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There are a number of different database types, often used for specific purposes. Some store specific types of files, while others are just more easily scaled or integrated. All of them, though, are used to store various data types. This data can be used for internal business purposes, customer-facing applications, or simply storage for future reference.
Relational databases are traditional database tools used to align information into rows and columns. The structure allows for easy querying using SQL. Relational databases are used to store simple information, such as identities and contact information, but also complex information critical to business operations. They are highly scalable and can be stored on-premises, in the cloud, or through hybrid systems.
With document databases, users can store a wide variety of document types and sizes, efficiently organize files, search to locate a specific file, and maintain document security. Graph databases help do much of that but also visually map data connections, build a topographical schema, and query data using a variety of query languages. Object-oriented databases are used to store more complex data in the form of blocks which contain various attributes, metadata, and libraries.
There are a number of reasons to use databases, many of which are specific to your purpose or industry. The technical specifications needed for a potential database solution depend largely on what it is being used for. A business’ analytics warehouse needs to be optimized to store large amounts of data and run many complex queries. A web application backend is going to be built for swift reading and writing to support the necessary velocity of web traffic. The same database is not likely able to do both well. Knowing the intended purpose and possible future use cases will help you determine your requirements and narrow the scope of your search.
Applications – Database integration for applications can add significant functionality to a company’s offerings. This may come in the form of simple information access or providing real-time data to employees and users.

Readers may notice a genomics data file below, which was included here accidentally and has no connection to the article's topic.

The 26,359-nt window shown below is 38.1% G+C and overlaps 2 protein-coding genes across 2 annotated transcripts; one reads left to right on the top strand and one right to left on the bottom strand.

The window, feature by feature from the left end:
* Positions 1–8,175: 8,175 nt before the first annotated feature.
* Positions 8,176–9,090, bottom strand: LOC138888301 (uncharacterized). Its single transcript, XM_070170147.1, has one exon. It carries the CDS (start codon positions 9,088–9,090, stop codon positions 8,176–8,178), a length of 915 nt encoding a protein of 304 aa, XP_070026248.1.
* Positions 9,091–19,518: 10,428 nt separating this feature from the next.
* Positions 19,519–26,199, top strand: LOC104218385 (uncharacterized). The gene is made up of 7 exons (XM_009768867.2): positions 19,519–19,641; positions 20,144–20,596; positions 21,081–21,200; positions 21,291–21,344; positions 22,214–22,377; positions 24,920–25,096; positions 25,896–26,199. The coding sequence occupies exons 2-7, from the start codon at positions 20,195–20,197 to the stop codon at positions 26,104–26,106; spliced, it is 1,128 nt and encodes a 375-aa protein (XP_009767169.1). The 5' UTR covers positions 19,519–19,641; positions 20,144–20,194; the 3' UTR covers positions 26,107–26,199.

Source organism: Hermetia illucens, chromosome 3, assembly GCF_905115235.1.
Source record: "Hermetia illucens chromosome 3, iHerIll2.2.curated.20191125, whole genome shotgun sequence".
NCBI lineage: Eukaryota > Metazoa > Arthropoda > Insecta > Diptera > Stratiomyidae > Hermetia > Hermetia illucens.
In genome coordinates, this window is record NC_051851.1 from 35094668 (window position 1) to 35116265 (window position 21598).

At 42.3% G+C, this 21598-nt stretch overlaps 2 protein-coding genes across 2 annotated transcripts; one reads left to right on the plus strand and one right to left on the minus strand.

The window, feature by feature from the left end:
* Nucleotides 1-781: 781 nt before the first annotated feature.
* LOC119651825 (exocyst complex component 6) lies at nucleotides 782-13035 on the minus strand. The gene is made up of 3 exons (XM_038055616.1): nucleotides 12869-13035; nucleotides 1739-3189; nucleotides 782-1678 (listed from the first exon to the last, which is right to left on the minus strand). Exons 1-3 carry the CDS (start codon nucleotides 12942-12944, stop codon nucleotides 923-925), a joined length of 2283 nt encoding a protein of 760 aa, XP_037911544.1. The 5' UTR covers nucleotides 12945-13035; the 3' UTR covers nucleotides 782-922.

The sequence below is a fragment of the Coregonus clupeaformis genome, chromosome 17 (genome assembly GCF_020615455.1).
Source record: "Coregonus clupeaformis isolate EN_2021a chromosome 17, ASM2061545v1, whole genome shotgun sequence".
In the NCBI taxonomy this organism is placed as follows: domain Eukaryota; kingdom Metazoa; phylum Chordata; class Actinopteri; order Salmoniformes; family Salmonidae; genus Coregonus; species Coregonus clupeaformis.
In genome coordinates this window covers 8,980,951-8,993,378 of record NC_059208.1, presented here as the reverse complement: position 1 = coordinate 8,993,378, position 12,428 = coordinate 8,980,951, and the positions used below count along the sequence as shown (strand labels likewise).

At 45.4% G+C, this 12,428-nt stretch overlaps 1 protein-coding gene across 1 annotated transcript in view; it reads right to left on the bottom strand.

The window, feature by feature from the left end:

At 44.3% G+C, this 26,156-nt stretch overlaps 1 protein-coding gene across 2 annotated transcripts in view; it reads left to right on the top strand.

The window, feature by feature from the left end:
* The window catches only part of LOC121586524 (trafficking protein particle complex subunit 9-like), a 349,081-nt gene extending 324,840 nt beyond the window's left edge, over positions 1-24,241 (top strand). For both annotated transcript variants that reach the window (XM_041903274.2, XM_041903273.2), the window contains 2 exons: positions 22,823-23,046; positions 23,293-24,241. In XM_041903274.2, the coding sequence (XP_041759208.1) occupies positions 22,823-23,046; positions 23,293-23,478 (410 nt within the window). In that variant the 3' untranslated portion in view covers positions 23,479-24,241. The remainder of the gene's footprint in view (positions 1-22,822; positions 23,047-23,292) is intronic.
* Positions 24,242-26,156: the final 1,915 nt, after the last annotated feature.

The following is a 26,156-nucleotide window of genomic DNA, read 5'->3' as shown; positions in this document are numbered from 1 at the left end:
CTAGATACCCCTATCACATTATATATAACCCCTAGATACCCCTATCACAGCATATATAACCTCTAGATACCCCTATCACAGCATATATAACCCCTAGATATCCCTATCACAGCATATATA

Analytics – Databases are the most common source of information used for various analytics purposes. Companies can store records of financial dealings or performance metrics and gain insights through in-depth analysis. They can also be used to process complex information, to monitor marketing effectiveness, or for virtually anything your company hopes to analyze.
Organization – Databases are often used to centralize data in a single, dedicated repository that makes retrieving information easy for business users. This can help create backend support for applications that is easily queryable and compatible with developers’ code. It can also improve business processes and information exchange by employing a single source of truth.
Database managers – Modern information technology has hit companies with a tidal wave of data. From user demographics or behavior to sales effectiveness and forecasting, untamed loads of data can be burdensome, complicated, and intimidating. But all hope is not lost. From database as a service (DBaaS) solutions to big data processing, technology is here to help. If you’re a database manager in search of new tools, the need usually stems from having too much data and not enough insights. Meanwhile, some database managers might have a system in place but not enough data to gain insights. There are tons of problems facing database managers. Luckily, there are just as many solutions available to help database managers gain control over the entire data lifecycle. Tools exist to gather, organize, integrate, and secure all of the data in your system.